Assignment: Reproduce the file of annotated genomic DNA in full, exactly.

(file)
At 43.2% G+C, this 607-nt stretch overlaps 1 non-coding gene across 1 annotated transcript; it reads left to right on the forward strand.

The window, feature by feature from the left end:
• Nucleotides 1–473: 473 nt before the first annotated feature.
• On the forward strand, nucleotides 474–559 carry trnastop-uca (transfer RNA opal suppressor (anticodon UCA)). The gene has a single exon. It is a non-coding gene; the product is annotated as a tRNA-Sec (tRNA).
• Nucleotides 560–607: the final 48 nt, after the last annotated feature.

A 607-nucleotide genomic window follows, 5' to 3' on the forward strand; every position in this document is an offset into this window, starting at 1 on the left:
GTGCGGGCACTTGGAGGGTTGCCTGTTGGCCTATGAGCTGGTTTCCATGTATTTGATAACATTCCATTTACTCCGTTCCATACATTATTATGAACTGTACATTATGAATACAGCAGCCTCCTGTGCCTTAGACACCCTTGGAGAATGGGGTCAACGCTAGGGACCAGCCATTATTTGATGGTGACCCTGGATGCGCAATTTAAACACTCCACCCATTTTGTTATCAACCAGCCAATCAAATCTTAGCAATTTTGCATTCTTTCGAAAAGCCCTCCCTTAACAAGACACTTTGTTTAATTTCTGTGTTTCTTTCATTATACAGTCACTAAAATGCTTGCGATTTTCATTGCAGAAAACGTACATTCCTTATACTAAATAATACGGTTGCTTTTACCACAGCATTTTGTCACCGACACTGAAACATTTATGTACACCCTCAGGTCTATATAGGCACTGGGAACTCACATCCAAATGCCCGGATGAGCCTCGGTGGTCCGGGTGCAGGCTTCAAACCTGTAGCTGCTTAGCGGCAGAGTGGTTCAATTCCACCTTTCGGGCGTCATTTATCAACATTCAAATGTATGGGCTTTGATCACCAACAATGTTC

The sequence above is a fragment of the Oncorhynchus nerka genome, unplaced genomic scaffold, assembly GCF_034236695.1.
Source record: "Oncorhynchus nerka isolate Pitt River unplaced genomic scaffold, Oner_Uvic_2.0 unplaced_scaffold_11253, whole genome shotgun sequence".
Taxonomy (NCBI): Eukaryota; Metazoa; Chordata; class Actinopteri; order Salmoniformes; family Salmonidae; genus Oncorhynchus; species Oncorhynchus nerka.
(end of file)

At 43.2% G+C, this 607-nt stretch overlaps 1 non-coding gene across 1 annotated transcript; it reads left to right on the forward strand.

The window, feature by feature from the left end:
• Nucleotides 1–473: 473 nt before the first annotated feature.
• On the forward strand, nucleotides 474–559 carry trnastop-uca (transfer RNA opal suppressor (anticodon UCA)). The gene has a single exon. It is a non-coding gene; the product is annotated as a tRNA-Sec (tRNA).
• Nucleotides 560–607: the final 48 nt, after the last annotated feature.

A 607-nucleotide genomic window follows, 5' to 3' on the forward strand; every position in this document is an offset into this window, starting at 1 on the left:
GTGCGGGCACTTGGAGGGTTGCCTGTTGGCCTATGAGCTGGTTTCCATGTATTTGATAACATTCCATTTACTCCGTTCCATACATTATTATGAACTGTACATTATGAATACAGCAGCCTCCTGTGCCTTAGACACCCTTGGAGAATGGGGTCAACGCTAGGGACCAGCCATTATTTGATGGTGACCCTGGATGCGCAATTTAAACACTCCACCCATTTTGTTATCAACCAGCCAATCAAATCTTAGCAATTTTGCATTCTTTCGAAAAGCCCTCCCTTAACAAGACACTTTGTTTAATTTCTGTGTTTCTTTCATTATACAGTCACTAAAATGCTTGCGATTTTCATTGCAGAAAACGTACATTCCTTATACTAAATAATACGGTTGCTTTTACCACAGCATTTTGTCACCGACACTGAAACATTTATGTACACCCTCAGGTCTATATAGGCACTGGGAACTCACATCCAAATGCCCGGATGAGCCTCGGTGGTCCGGGTGCAGGCTTCAAACCTGTAGCTGCTTAGCGGCAGAGTGGTTCAATTCCACCTTTCGGGCGTCATTTATCAACATTCAAATGTATGGGCTTTGATCACCAACAATGTTC

The sequence above is a fragment of the Oncorhynchus nerka genome, unplaced genomic scaffold, assembly GCF_034236695.1.
Source record: "Oncorhynchus nerka isolate Pitt River unplaced genomic scaffold, Oner_Uvic_2.0 unplaced_scaffold_11253, whole genome shotgun sequence".
Taxonomy (NCBI): Eukaryota; Metazoa; Chordata; class Actinopteri; order Salmoniformes; family Salmonidae; genus Oncorhynchus; species Oncorhynchus nerka.